A successful negotiator does not only negotiate with what a person says, rather with what a person actually thinks and feels. This speaking / oral exercise is designed to help students learn how to access this critical information.
Students will learn how to access this information by exploring the gap between a person’s external voice (what he/she says) and the internal voice (what he/she actually thinks or feels). By role-playing the internal and external voices of the characters, the students will gain insight into how the other side thinks and feels, which in turn will help them create a better approach to negotiating a resolution to the conflict.
This lesson integrates negotiation skills and speaking skills with the Israeli Module F Literature program. The teacher may choose any short story that the class has read and draw from it two characters who are in conflict.
Note: This is not limited to literary characters. Rather, the teacher can create/choose a scenario with any two individuals who are in conflict. Possible role-plays include the following pairings with an endless variety of conflicts that the teacher can create:
- Principal/teenage student
- Teacher/teenage student
- Two teenage friends
- Two siblings
LEAD-IN / PREP
Teacher Reference Sheet (in download PDF)
The teacher should choose characters and prepare scenarios for the groups. All groups can be given the same scenario or they can each be different. The scenario must be one in which two individuals or literary characters are in conflict. For example, in Amy Tan’s “Rules of the Game”, a good scenario would be the last scene in which Waverly returns home and her mother, Mrs. Jong, won’t talk to her.
Example role play cards for a) Literature Program; and b) a non-literature context:
a) For Literature lesson:
Short Story: “Rules of the Game” by Amy Tan
Characters: Waverly and her mother, Mrs. Jong
Conflict: The final scene after Waverly returns home from the market after she was embarrassed her mother and her mother stopped talking to her.
b) Non-literature scenario:
Characters: Father (or mother) / teenager daughter, Karen (or can be a teenage son)
Conflict: It’s Wednesday evening, a school night, and Karen wants to go to a friend’s birthday party. Her father won’t let her go because she has a math test the next morning and she failed the last math test. For Karen this is the end of the world because the parents of her friend have prepared a special party; they have arranged for the whole group to go to a popular club, sit in the VIP room (for very exclusive guests), and watch a show that is THE hit of the country. Even if Karen wanted to go another night, she couldn’t because tickets are sold out for the next year.
Place students in groups of four. Two students will role-play the characters’ external voices and two students will role-play the characters’ internal voices.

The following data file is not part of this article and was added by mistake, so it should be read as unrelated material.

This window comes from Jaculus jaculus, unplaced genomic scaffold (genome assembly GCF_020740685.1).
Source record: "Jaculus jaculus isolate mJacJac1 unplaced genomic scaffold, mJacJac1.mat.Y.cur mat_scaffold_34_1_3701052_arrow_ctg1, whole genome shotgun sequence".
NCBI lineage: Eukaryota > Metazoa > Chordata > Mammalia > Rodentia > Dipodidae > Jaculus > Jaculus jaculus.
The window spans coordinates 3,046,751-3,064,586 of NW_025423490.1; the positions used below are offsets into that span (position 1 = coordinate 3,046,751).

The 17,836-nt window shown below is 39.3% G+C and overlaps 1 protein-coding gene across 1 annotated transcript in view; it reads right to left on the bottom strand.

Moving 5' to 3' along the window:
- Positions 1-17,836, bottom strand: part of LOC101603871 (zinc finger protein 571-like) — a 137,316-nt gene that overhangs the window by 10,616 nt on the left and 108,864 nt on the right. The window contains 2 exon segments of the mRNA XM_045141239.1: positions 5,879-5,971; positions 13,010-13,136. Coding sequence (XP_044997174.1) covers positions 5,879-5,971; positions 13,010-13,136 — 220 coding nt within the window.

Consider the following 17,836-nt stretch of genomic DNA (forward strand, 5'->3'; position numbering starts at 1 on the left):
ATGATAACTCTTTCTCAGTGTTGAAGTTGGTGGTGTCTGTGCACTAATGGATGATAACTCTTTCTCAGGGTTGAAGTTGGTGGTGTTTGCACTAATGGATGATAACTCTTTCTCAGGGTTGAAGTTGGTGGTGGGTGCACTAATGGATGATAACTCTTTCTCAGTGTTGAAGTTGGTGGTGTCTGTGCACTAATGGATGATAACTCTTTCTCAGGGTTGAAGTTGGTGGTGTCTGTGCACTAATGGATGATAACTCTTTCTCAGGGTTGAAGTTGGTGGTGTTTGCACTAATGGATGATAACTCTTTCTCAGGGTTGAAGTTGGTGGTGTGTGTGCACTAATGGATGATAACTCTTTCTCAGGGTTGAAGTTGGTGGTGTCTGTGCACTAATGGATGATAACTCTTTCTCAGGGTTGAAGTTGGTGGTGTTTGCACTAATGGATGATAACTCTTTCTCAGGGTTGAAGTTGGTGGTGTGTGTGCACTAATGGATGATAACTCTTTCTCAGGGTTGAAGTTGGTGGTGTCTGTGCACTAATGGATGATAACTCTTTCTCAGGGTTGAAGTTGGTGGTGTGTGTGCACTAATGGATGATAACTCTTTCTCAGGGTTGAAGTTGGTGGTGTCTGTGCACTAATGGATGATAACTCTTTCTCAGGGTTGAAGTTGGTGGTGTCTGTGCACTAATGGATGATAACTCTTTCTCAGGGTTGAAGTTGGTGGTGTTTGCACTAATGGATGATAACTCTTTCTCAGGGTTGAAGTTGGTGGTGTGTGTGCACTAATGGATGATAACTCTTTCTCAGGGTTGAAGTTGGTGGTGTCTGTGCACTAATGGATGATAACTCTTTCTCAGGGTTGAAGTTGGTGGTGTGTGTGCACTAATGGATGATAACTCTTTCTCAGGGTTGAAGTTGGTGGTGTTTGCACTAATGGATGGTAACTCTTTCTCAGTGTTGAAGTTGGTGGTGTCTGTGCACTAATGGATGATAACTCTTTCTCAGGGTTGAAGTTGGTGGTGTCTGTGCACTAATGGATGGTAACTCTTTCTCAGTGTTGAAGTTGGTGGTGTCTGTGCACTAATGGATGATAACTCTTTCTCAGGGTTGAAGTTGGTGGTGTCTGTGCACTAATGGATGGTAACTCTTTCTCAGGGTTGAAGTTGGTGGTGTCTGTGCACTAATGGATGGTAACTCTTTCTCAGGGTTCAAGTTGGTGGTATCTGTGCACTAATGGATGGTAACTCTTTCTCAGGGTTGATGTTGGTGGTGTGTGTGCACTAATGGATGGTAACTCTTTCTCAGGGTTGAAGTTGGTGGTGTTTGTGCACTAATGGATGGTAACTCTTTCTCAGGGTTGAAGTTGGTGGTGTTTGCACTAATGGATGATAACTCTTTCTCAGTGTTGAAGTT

The conversation should focus on the conflict. Each side should express his/her views and what they think of the conflict.
- Outer Voice: This is what the characters say to one another, without revealing the full extent of what they really think and feel. The outer voice can carry on a polite conversation while the inner voice is raging with anger.
- Inner Voice: This is what the character is thinking and feeling but doesn’t say. As a conversation becomes more difficult and tenser, the inner voice grows stronger.
Round 1: (10 minutes)
Students create this dialogue as they go. The external voices begin the conversation. As the external voices speak, the internal voices interrupt and say what the character is really thinking/feeling. (See Teacher Reference Sheet for examples of Internal/External dialogues.)
Round 1 - Debriefing – (10 minutes)
Debrief in groups. Use the following questions to debrief the learning experience: What insight did you gain from the exercise?
- How did hearing the internal voice affect the way the external voice expressed itself?
- Why is it important to hear the internal voice?
- What problems did you discover?
- What was helpful?
Round 2: Switching Roles (10 minutes)
The students switch roles. Those who were the external voices will switch to the other side (the other external voice). Those who were the internal voices will likewise switch to the other internal voice. This way all the students will be role-playing the other side.
The same format is followed: Students create this dialogue as they go. The external voices begin the conversation. As the external voices speak, the internal voices will interrupt and say what the character is really thinking/feeling.
Round 2 - Debriefing –Full class forum (10 minutes)
Debrief in full class forum. Use the following questions to debrief the learning experience:
- What did you learn by switching sides?
- How would you apply this to your life? Explain
- Read the following to the students: “In life you must negotiate not what people say, but rather what they actually feel and think.”
- Do you think this is true?
- How does this exercise relate to that and what can you conclude from your experience doing this exercise?
- What problems did you discover?
- What was helpful?
- How can you apply the idea of the external/internal voices to your life?
Additional Round - Optional:
Give students another role play. (10 minutes)
This time, without stopping to debrief part 1, they will go straight to the second round – switching places.
TIME REQUIRED IN CLASSROOM
* Download PDF for teacher reference pages.
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- July 13, 2019 Last Updated